Matsubara Naoko RCA (松原 直子, born 1937 in Tokushima) is a Japanese-Canadian artist.

Matsubara Naoko
Naoko Matsubara presents here mural "Chromatic Convergence" (2018)
Born1937 (1937)
NationalityJapanese Canadian
EducationKyoto University of Applied Arts in 1960; MFA in the School of Fine Arts at the Carnegie Mellon University in Pittsburgh
Known forgraphic artist

Life and work edit

Matsubara graduated from the Kyoto University of Applied Arts in 1960. She then pursued an MFA in the School of Fine Arts at the Carnegie Mellon University in Pittsburgh on a Fulbright Travel Grant, and since then has traveled extensively and taught at the Pratt Institute in Brooklyn—a rare distinction for a Japanese woman. She also studied one year at the Royal College of Art, London. Currently she lives and works in Oakville, Canada.

Woodblock print of the Boston Public Library by Matsubara Naoko.

Naoko Matsubara’s father was the chief priest in a Shinto shrine in Kyoto. Shrines and temples became one of the major themes of Matsubara’s works. Naoko Matsubara’s style is influenced by her teacher Munakata Shiko (1903–1975), who worked in the mingei (folk art) tradition. Her works are part of the collections of many museums around the world such as the Portland Art Museum,[1] the Harvard Art Museums,[2] the Fine Arts Museums of San Francisco,[3] the Carnegie Museum of Art,[4] the Detroit Institute of Art,[5] the University of Michigan Museum of Art,[6] the Sidney and Lois Eskenazi Museum of Art,[7] the Pennsylvania Academy of Fine Arts,[8] the Los Angeles County Museum of Art,[9] the Albright-Knox Art Gallery,[10] the Yale University Art Gallery,[11] the Philadelphia Museum of Art, the Art Institute of Chicago, the Royal Ontario Museum, the Albertina in Vienna, the British Museum in London,[12] the Kyoto National Museum of Modern Art, the Museum of Fine Arts, Boston,[13] the Tokyo National Museum of Modern Art, the Smithsonian Institution and the Library of Congress in Washington, the Hamburg Museum of Arts and Crafts, the Haifa Museum in Israel and the Art Gallery of New South Wales in Sydney. She was made a member of the Royal Canadian Academy of Arts.[14]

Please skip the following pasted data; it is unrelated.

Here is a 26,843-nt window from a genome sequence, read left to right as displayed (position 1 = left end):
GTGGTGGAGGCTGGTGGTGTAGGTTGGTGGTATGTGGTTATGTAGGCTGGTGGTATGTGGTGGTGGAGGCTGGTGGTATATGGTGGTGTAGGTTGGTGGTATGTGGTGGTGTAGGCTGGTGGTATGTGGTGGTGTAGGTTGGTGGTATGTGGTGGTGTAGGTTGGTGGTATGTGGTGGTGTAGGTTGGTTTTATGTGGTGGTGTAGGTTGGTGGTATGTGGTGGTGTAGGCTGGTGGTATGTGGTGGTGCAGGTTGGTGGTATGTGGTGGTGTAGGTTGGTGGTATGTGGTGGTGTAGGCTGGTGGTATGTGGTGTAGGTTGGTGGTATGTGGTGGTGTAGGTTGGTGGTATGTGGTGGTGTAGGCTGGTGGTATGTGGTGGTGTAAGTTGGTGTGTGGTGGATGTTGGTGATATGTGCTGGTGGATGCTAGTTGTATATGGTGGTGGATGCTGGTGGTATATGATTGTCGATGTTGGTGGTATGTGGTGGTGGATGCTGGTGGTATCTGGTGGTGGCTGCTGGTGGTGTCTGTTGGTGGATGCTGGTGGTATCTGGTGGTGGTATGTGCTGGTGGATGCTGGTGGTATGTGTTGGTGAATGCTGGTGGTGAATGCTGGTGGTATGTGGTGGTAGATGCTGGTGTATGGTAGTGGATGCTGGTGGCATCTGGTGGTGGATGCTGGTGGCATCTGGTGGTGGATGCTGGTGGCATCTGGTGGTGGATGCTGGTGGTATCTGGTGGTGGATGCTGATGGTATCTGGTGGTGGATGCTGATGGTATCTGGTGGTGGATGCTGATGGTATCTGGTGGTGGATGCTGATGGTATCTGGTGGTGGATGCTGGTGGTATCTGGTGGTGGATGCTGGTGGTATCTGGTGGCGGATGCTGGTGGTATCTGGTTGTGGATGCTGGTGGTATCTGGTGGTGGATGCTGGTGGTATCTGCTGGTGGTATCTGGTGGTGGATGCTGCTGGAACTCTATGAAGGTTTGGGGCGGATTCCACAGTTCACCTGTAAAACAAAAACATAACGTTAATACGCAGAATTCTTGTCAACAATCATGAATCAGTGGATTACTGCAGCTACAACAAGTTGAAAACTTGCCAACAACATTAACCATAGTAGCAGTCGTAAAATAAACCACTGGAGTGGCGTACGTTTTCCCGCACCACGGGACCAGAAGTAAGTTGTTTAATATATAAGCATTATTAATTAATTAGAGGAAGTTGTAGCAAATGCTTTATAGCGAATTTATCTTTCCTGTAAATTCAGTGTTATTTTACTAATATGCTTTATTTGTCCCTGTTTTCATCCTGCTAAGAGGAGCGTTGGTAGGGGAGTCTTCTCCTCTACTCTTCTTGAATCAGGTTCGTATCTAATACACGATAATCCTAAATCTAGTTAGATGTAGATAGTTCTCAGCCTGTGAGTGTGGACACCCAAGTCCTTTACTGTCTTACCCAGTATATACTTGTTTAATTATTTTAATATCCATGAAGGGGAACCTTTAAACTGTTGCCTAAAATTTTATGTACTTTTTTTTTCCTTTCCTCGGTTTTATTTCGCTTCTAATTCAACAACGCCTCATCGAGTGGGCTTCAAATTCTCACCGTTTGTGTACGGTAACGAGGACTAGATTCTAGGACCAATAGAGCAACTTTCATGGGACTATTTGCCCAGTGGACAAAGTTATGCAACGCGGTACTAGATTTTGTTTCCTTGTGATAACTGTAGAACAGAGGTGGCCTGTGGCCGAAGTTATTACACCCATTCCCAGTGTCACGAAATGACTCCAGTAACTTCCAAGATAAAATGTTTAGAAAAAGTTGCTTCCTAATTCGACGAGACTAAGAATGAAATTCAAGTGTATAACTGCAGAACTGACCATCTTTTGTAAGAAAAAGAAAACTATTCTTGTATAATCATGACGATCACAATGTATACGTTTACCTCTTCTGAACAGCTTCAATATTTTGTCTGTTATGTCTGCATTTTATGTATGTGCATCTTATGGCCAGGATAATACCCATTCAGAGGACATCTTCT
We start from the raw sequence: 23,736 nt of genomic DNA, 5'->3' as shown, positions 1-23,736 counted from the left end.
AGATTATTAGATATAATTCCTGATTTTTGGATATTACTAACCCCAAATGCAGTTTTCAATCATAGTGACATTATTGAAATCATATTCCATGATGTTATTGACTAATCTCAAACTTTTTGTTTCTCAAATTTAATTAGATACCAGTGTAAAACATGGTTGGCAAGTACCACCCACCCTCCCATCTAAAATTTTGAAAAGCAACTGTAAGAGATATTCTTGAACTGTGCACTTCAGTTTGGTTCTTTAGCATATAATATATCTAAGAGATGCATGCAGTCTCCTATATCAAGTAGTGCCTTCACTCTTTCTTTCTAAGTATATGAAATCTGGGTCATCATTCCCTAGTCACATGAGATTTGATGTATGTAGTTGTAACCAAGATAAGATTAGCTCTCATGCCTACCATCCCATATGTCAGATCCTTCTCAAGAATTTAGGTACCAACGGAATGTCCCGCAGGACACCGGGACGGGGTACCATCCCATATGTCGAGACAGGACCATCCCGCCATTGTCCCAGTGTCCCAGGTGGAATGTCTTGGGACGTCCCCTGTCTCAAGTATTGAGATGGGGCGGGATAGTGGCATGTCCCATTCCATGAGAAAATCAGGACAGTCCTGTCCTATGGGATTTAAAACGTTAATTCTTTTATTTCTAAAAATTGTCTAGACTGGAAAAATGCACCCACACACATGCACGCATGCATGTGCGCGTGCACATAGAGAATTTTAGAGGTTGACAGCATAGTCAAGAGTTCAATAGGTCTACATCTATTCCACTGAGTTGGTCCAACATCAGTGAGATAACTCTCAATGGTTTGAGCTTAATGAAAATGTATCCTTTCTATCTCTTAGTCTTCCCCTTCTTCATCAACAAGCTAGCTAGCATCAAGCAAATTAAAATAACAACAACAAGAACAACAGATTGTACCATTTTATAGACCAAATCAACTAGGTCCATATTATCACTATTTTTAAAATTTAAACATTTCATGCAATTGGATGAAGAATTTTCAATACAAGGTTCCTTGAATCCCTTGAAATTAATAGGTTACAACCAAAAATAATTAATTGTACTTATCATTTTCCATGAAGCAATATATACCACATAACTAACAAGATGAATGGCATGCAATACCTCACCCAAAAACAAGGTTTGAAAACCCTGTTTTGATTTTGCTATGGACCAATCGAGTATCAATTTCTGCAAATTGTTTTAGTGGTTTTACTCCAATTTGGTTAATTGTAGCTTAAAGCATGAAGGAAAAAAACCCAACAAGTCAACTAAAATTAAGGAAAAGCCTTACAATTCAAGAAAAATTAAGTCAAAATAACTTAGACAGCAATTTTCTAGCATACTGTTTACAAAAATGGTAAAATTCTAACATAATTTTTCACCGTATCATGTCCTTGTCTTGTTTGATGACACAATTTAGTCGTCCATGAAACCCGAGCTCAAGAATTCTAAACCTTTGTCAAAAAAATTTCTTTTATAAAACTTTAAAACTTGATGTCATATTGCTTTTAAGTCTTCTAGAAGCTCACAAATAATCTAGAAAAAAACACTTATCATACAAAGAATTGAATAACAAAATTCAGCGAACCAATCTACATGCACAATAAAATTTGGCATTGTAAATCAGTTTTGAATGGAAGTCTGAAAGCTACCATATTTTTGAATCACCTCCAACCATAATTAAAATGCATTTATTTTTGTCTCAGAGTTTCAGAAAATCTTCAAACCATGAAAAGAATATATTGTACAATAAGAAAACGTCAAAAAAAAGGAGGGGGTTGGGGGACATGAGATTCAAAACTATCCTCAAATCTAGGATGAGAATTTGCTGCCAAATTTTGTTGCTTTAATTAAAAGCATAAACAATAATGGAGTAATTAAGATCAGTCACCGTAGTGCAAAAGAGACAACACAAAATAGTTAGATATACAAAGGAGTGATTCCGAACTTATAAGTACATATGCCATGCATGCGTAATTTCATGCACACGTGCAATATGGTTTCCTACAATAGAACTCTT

Naoko Matsubara's sister is the novelist Hisako Matsubara, they collaborated on the publication of Japanese tale Taketori Monogatari in German. Naoko did the illustrations, while her sister did the actual translation and the commentary.

Publications edit

  • Matsubara, Naoko. Boston Impressions. Woodcuts by Naoko Matsubara. Text by Sinclair Hitchings. Barre Publications, 1970.
  • Matsubara, Naoko. Kyoto Woodcuts. Tokyo, New York: Kodansha International; New York: Distributed in the United States by Kodansha International/USA, through Harper & Row, 1978.
  • Matsubara, Naoko. In Praise of Trees. NY, London: Mosaic Press, 1985.
  • Matsubara, Naoko. Tibetan Sky. Ontario: Bayeux Arts Inc., 1997.
  • Matsubara, Naoko. Tales of Days Gone By. Tuttle Publishing, 2004.

See also edit

References edit

  1. ^ "Matsubara Naoko". Retrieved 11 January 2021.
  2. ^ Harvard. "From the Harvard Art Museums' collections Hagoromo (Feathered Robe)". Retrieved 11 January 2021.
  3. ^ "Naoko Matsubara". FAMSF Search the Collections. 21 September 2018. Retrieved 11 January 2021.
  4. ^ "CMOA Collection". Retrieved 11 January 2021.
  5. ^ "Walden Pond". Retrieved 11 January 2021.
  6. ^ "Exchange: Willow". Retrieved 11 January 2021.
  7. ^ "Winter Serenity | Collections Online". Retrieved 11 January 2021.
  8. ^ "Naoko Matsubara, "Wind for "Solitude"" (n.d.)". PAFA - Pennsylvania Academy of the Fine Arts. 2 July 2016. Retrieved 11 January 2021.
  9. ^ "Sanjūsangendō | LACMA Collections". Retrieved 11 January 2021.
  10. ^ "War God | Albright-Knox". Retrieved 11 January 2021.
  11. ^ "Xylon 21 | Yale University Art Gallery". Retrieved 11 January 2021.
  12. ^ "print | British Museum". The British Museum. Retrieved 11 January 2021.
  13. ^ "Weeping Beech". Retrieved 11 January 2021.
  14. ^ "Members since 1880". Royal Canadian Academy of Arts. Archived from the original on 26 May 2011. Retrieved 11 September 2013.

Additional sources edit

External links edit